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COVID-19 – Business Support – Three Important Job Retention Scheme Updates – Flexible Furloughing to start from 1st July, the scheme to close to new entrants on 30th June and the employer to start to contribute from August

Written by Jon Cooper

The Chancellor, Rishi Sunak, has announced three important updates to the Job Retention Scheme.


Firstly, the concept of flexible furloughing has been brought forward by a month to 1st July 2020.  This will enable businesses to bring furloughed employees back to work on a part-time basis.


It will be left for the individual business to determine the best approach for their circumstances but there are some considerations to bear in mind:


HMRC will publish further guidance on flexible furloughing and the details for employers to calculate claims on 12th June.


The Job Retention Scheme will close to new entrants from 30th June.  Thereafter, employers will only be able to furlough employees have been furloughed for a full three-week period prior to 30th June.


As a result, 10th June is the final date by which an employer can furlough an employee for the first time.


Employers will have the deadline of 31st July to make any claims in respect of the period to 30th June.


From 1st July, there are three significant changes to how the scheme will operate:


The optionality will remain for the employer to make the claim ahead of an imminent payroll run, at the point payroll is run or after payroll has been run.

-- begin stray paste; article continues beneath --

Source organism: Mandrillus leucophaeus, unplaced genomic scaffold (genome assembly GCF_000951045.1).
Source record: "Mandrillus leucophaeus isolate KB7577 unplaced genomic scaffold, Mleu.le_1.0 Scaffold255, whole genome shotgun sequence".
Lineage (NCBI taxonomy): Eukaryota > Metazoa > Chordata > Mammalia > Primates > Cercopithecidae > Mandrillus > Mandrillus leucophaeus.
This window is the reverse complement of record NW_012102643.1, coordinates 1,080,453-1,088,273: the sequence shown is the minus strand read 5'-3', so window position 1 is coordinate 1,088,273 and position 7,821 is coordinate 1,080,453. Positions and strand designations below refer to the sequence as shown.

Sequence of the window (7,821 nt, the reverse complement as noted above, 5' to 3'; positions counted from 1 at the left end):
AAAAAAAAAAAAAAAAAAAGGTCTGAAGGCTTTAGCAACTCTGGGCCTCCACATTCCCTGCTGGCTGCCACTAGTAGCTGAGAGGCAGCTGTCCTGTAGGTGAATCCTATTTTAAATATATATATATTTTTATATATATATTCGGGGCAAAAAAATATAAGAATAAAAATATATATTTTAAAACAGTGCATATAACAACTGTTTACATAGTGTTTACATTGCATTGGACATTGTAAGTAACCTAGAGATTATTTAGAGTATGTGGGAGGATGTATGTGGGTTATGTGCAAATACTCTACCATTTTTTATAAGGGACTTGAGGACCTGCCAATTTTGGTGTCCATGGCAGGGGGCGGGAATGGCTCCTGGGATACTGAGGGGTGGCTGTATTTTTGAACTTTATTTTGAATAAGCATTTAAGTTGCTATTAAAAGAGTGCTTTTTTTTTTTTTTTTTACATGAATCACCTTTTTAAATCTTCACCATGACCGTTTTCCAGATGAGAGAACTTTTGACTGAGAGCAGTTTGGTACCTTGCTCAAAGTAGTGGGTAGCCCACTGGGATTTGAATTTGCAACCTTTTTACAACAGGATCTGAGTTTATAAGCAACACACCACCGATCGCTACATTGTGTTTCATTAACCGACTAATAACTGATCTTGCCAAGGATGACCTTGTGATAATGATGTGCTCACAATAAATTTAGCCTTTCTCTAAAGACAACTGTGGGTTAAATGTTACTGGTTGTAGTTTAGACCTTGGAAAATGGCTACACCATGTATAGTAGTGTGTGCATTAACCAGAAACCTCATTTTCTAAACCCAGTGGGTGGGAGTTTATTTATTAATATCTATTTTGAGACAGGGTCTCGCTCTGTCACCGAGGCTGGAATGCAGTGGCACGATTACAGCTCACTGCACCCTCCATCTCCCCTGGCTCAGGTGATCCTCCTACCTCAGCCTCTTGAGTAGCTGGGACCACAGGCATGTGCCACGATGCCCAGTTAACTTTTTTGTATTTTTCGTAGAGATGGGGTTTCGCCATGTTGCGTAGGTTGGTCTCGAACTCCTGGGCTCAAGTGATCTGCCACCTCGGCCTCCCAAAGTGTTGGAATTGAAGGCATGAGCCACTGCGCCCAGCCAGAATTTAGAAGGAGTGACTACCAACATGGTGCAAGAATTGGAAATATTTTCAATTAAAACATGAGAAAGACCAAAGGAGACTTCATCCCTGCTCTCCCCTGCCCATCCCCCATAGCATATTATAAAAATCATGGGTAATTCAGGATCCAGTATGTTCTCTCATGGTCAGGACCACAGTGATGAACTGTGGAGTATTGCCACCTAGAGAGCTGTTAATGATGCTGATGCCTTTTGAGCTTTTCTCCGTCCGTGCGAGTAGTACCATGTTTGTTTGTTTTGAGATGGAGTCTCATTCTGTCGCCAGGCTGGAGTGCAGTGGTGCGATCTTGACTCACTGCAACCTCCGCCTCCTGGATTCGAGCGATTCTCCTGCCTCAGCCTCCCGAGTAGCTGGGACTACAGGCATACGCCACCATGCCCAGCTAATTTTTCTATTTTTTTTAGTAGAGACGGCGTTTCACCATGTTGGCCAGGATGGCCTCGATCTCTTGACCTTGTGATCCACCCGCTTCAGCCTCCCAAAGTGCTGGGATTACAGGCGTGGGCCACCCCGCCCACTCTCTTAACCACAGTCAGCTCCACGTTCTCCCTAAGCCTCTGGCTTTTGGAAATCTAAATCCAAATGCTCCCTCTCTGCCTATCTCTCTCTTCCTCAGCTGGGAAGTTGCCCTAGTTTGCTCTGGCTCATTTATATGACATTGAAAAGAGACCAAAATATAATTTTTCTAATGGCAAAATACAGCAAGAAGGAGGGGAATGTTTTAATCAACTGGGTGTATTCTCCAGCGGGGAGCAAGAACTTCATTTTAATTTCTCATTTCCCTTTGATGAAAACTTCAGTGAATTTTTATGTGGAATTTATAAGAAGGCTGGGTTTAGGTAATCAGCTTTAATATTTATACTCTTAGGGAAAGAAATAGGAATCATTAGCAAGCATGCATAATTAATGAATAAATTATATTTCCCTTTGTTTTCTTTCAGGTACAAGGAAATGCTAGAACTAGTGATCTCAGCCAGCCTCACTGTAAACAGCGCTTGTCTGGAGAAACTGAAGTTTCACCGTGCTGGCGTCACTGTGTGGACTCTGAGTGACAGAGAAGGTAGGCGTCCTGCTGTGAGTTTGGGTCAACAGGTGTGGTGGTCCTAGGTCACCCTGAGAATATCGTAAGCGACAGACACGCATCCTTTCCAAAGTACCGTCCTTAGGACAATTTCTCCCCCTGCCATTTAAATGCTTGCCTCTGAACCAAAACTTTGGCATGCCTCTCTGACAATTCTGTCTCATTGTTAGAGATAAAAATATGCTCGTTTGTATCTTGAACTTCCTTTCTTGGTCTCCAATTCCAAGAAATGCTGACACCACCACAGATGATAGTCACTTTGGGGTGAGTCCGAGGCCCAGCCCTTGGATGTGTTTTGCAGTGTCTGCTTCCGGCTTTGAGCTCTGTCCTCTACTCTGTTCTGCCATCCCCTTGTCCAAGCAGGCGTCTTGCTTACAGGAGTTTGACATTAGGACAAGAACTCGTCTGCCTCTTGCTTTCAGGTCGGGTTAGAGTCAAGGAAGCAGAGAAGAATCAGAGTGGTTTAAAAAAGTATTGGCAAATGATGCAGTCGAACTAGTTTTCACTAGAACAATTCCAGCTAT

From August, to continue to use the Job Retention Scheme, the employer will start to share some of the costs.


This will be on a tapered monthly basis between August and October but, throughout the period, the employee must continue to receive the 80% of their normal salary capped at £2,500.00.


In August, the employer will be required to pay the Employer’s National Insurance and pension contributions.  It is estimated that, for the average claim, this represents 5% of the total cost.


In September, in addition to the Employer’s National Insurance and pension contributions, the employer will be required to cover 10% of the pay.  Overall, this will equate to roughly 14% of the total cost.


In October, the level of the pay element for the employer will increase to 20% making the inclusive percentage covered by the employer up to 23%.


Official figures estimate that in the region of 40% of employers are not making a claim for Employer’s National Insurance and pension contributions, so the financial impact of the change would be less severe.


Whilst the tapered approach is sensible as part of a strategy to re-energise the economy, it does beg the question of how many businesses will even this limited contribution be too much.


The Chancellor also announced that Self-Employment Income Support Scheme will be extended, and we will review the details in our next newsletter.

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